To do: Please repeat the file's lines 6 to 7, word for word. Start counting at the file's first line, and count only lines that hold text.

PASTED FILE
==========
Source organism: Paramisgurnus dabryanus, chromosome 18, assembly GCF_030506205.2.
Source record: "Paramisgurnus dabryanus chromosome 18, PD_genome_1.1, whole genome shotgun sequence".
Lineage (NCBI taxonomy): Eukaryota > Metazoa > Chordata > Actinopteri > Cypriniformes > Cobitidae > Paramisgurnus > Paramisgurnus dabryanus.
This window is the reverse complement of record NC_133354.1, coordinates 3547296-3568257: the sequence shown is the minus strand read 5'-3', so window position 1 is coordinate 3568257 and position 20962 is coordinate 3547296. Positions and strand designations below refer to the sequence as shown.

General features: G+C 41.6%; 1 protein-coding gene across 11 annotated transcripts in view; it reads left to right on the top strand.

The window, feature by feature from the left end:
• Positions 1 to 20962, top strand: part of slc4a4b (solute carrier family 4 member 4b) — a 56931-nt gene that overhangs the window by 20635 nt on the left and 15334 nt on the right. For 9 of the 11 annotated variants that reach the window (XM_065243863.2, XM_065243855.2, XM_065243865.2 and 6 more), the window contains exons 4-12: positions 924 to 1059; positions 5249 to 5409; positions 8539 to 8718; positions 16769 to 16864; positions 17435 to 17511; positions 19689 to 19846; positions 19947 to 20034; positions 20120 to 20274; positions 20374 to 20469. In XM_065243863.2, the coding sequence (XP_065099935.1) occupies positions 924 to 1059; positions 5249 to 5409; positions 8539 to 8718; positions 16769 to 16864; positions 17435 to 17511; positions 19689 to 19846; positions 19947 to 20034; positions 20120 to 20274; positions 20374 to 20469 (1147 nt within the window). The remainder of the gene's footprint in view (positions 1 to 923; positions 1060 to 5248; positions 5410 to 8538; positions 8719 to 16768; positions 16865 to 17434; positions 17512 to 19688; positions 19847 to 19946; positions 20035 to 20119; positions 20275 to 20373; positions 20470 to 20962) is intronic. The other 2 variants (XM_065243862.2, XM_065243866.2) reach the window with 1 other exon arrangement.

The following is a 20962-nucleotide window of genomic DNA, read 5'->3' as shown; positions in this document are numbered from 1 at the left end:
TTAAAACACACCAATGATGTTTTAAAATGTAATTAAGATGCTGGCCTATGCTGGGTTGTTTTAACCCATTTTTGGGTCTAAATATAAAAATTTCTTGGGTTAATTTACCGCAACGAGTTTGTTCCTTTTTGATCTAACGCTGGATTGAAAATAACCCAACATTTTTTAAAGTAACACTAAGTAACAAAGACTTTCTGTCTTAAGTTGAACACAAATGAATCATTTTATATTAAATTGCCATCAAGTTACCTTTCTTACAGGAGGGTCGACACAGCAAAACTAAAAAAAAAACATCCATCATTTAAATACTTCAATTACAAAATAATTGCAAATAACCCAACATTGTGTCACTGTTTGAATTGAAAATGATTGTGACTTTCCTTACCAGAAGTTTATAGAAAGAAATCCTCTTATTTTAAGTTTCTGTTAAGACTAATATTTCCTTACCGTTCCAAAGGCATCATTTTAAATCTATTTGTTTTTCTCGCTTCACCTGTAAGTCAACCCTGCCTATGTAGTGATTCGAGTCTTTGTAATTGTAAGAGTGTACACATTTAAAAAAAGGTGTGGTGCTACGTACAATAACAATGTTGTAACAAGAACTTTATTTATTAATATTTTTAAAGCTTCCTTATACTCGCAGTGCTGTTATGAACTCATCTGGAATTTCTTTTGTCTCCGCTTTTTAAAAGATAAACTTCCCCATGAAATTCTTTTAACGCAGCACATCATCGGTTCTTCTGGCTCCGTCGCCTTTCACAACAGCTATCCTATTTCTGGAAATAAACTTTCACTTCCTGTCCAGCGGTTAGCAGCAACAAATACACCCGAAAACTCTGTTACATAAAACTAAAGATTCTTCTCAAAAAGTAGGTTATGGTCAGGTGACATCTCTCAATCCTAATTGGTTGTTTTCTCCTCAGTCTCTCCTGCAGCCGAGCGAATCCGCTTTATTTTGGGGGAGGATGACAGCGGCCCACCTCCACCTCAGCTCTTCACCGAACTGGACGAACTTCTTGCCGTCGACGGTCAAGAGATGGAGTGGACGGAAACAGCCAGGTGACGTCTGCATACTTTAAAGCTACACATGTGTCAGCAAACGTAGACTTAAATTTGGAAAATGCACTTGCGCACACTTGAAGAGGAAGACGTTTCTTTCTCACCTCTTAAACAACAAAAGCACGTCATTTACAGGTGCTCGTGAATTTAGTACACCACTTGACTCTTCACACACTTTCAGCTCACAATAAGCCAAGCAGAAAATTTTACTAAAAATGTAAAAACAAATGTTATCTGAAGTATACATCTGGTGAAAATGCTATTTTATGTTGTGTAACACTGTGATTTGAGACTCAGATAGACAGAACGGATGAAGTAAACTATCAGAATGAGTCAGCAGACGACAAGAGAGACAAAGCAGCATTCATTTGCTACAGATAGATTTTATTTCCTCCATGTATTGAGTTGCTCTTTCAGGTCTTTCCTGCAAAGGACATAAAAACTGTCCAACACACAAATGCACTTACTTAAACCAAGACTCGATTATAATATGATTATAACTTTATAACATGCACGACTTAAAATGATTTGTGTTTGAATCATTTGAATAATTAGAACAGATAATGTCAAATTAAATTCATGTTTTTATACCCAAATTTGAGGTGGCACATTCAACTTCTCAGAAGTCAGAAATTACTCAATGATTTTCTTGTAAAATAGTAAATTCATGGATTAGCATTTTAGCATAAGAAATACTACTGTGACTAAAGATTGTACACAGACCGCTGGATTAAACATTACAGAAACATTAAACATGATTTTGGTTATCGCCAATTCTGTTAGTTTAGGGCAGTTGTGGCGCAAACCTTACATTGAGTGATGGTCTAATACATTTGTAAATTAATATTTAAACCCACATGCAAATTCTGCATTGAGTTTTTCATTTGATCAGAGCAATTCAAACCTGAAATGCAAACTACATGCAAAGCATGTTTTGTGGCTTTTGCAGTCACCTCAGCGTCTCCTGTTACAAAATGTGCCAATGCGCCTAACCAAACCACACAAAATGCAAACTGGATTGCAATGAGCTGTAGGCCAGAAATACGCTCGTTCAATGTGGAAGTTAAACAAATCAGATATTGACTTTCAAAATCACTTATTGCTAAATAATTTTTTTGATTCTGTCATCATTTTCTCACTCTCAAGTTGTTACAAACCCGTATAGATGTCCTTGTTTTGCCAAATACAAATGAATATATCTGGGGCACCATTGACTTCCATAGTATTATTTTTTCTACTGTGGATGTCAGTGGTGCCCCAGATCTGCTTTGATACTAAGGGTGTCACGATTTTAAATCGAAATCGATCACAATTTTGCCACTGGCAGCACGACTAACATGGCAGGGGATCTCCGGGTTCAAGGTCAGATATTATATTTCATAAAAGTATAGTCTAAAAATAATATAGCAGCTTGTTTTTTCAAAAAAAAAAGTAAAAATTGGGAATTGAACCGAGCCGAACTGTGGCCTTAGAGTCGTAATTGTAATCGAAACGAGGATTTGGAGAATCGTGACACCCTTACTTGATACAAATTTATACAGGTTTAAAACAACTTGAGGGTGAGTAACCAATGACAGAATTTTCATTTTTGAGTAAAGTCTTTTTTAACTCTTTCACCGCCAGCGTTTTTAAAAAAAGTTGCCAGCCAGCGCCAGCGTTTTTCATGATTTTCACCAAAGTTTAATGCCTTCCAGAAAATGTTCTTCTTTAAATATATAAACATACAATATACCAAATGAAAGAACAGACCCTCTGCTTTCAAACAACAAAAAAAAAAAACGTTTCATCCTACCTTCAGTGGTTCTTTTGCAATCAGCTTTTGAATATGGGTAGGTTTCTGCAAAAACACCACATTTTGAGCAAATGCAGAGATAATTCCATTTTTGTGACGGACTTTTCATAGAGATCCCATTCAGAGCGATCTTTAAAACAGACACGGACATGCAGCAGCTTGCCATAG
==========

The window, feature by feature from the left end:
• Positions 1 to 20962, top strand: part of slc4a4b (solute carrier family 4 member 4b) — a 56931-nt gene that overhangs the window by 20635 nt on the left and 15334 nt on the right. For 9 of the 11 annotated variants that reach the window (XM_065243863.2, XM_065243855.2, XM_065243865.2 and 6 more), the window contains exons 4-12: positions 924 to 1059; positions 5249 to 5409; positions 8539 to 8718; positions 16769 to 16864; positions 17435 to 17511; positions 19689 to 19846; positions 19947 to 20034; positions 20120 to 20274; positions 20374 to 20469. In XM_065243863.2, the coding sequence (XP_065099935.1) occupies positions 924 to 1059; positions 5249 to 5409; positions 8539 to 8718; positions 16769 to 16864; positions 17435 to 17511; positions 19689 to 19846; positions 19947 to 20034; positions 20120 to 20274; positions 20374 to 20469 (1147 nt within the window). The remainder of the gene's footprint in view (positions 1 to 923; positions 1060 to 5248; positions 5410 to 8538; positions 8719 to 16768; positions 16865 to 17434; positions 17512 to 19688; positions 19847 to 19946; positions 20035 to 20119; positions 20275 to 20373; positions 20470 to 20962) is intronic. The other 2 variants (XM_065243862.2, XM_065243866.2) reach the window with 1 other exon arrangement.